Why does Jesus not answer the disciple who asks if they should “strike with the sword”? My guess is that Luke wants the sword to be used–as it was in his source, Mark 14.47–but does not want to show a disciple directly disobeying an order from Jesus.4 But it’s clear from Jesus’s response what his answer would have been.

Of course, the strongest rebuttal of Fischer’s interpretation comes not from Luke, but from Matthew. When the disciple cuts off the ear of the slave, Jesus says,

Put your sword back into its place; for all who take the sword will perish by the sword. (26.52; NRSV)

I’d like to hear Bryan Fischer’s interpretation of that one.

Notes

[1] Technically, we are probably meant to remember Jesus’s instructions to the Twelve in an even earlier scene. As Joseph A. Fitzmyer explains,

Jesus’ question in v. 35 is supposed to be a reference to the instructions that he gave to the apostles when the Twelve were sent out (9:1–6; recall 6:13cd). But the items without which they were to go forth, “purse, knapsack, or sandals,” are found in the instructions for the “seventy(-two) others” (10:1-12; cp. 9:3 and 10:4)…Luke now makes no effort to resolve the inconsistency. (Luke, 2.1429-1430).

[2] Emphasis added. Fitzmyer, Luke, 2.1430. Fitzmyer actually translates this whole passage quite differently than the NRSV. Where the NRSV translates “the one who has a purse must take it, and likewise a bag. And the one who has no sword must sell his cloak and buy one,” Fitzmyer has “the one who has a purse had better carry it; and his knapsack too. If one does not have them, he must sell his cloak and buy a sword” (1428). This is due to an ambiguity about the object of the verb echōn, “has.” A more literal rendering of the Greek would be, “he who hasn’t [one], let him sell his cloak and buy a sword” (my translation). The “one” in square brackets denotes an object that is understood but not explicitly named. Fitzmyer is more literal than the NRSV, but there are a number of translations that assume the understood object of the verb echōn is the sword, such as the KJV, RSV, NJB, and the NAB. I think Fitzmyer’s translation makes more sense, but it doesn’t really make that much of a difference for our present purposes.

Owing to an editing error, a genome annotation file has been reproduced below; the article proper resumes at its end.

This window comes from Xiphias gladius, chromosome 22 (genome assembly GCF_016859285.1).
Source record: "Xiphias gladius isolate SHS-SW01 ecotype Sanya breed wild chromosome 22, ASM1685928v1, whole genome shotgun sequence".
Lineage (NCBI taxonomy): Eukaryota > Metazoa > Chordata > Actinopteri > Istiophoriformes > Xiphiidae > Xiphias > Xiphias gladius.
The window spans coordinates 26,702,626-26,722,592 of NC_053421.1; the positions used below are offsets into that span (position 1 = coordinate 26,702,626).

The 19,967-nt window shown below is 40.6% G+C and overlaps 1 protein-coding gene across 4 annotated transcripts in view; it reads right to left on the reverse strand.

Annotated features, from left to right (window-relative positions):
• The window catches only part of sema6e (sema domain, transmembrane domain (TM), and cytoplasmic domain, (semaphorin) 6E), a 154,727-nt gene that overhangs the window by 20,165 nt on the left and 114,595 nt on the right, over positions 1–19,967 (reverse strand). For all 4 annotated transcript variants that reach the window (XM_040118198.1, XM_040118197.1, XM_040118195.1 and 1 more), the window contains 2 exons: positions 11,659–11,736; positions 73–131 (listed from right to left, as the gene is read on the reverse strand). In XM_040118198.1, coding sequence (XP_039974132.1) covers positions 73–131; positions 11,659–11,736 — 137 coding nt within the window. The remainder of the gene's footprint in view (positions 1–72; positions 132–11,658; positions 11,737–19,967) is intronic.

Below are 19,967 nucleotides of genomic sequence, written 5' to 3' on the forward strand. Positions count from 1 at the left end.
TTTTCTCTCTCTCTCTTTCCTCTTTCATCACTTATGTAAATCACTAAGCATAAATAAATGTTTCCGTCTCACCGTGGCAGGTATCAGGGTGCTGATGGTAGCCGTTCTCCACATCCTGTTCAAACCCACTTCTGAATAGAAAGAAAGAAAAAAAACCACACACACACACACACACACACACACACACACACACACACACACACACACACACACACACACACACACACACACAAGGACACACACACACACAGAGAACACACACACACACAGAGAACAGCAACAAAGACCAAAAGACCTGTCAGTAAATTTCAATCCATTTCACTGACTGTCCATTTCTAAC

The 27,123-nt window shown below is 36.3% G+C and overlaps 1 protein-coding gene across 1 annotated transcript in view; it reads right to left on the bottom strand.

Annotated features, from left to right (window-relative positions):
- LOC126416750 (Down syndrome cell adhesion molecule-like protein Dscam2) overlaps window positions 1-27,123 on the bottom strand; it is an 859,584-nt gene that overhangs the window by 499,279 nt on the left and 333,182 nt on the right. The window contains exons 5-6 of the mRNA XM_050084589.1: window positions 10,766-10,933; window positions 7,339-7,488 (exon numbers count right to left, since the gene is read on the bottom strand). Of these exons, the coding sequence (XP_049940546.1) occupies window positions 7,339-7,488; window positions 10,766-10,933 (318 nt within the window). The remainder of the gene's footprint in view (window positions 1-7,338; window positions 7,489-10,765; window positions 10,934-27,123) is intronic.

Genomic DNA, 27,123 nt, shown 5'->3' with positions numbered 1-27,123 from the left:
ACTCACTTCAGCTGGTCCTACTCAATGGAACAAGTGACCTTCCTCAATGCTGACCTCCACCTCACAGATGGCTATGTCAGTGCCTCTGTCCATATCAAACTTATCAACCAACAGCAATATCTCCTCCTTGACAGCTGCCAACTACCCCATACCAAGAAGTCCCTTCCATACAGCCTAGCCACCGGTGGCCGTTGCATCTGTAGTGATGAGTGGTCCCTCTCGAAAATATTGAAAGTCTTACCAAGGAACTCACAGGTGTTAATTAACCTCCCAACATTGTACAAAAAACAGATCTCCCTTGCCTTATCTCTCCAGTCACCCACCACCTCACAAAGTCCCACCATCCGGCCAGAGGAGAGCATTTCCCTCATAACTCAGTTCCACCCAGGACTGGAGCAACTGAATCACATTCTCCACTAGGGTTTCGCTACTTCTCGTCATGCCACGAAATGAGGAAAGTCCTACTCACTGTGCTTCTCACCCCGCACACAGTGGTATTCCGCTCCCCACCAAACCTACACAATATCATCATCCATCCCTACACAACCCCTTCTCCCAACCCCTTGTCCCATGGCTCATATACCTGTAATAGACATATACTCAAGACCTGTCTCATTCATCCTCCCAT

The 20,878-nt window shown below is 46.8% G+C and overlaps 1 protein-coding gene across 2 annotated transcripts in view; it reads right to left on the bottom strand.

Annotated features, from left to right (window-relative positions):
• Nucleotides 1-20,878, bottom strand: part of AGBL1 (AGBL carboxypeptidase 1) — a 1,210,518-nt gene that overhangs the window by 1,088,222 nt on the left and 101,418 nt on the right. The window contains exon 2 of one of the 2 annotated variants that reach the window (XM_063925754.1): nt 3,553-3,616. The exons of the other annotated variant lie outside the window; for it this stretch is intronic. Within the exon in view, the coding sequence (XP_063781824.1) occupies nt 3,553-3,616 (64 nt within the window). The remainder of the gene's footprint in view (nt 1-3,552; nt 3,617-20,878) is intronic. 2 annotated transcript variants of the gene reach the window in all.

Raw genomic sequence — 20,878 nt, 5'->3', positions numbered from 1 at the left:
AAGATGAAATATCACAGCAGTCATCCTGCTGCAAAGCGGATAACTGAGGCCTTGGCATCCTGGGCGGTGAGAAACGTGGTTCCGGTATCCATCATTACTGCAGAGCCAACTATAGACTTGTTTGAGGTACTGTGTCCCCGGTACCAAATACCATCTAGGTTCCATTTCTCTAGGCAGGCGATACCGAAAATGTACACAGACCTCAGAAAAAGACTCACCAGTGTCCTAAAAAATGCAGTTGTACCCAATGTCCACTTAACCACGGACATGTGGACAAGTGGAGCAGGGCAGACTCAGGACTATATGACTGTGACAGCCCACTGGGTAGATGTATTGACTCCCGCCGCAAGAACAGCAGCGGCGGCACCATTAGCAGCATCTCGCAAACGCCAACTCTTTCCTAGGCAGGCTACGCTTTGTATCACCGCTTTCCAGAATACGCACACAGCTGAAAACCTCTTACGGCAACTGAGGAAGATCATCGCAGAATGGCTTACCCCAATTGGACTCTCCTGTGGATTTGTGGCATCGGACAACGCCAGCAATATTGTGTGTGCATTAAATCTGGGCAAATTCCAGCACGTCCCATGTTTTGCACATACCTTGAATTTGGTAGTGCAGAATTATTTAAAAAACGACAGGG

[3] Fitzmyer, Luke, 2.1428. John Nolland, in his WBC commentary on Luke translated it exactly the same way (3.1075), as did Raymond E. Brown in his Death of the Messiah (1.269).

[4] Luke, more than the other evangelists, was concerned not to portray the Twelve in a negative light; so, where Mark says “All of them deserted him and fled” (14.50), Luke leaves that bit out and implies that they remain near Jesus while he was on the cross (23.49). (Cf. Fitzmyer, Luke, 2.1447.)

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A petty god

From “Facebook Faith #5” at Hackman’s Musings:

Within hours of the shooting at Sandy Hook Elementary, talking heads were on TV and the faithful were on Facebook declaring that we should expect nothing else – because we have kicked God out of our schools.

It seems god is impotent.  Like a vampire, he cannot enter a residence unless he has been invited.

The post includes a picture of a T-shirt that reads:

Dear God,

Why do you allow so much violence in our schools?

Signed,
a concerned student

Followed by this reply:

Dear Concerned Student,

I’m not allowed in schools.

God

Theirs is indeed a curious deity: a god who would have prevented the slaughter of innocent children, but for the fact that he was not being prayed to from within the confines of their school building.

If they believe that God is like that, that a god like that is worthy of their faith, can they possibly escape having profoundly warped values? I can’t imagine how.

(h/t slacktivist)

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None of the above?

I saw this amusing poll on a Christian news site, connected to a story about Pat Robertson’s recent apostasy (in the eyes of the Young Earth crowd).

creationist poll 2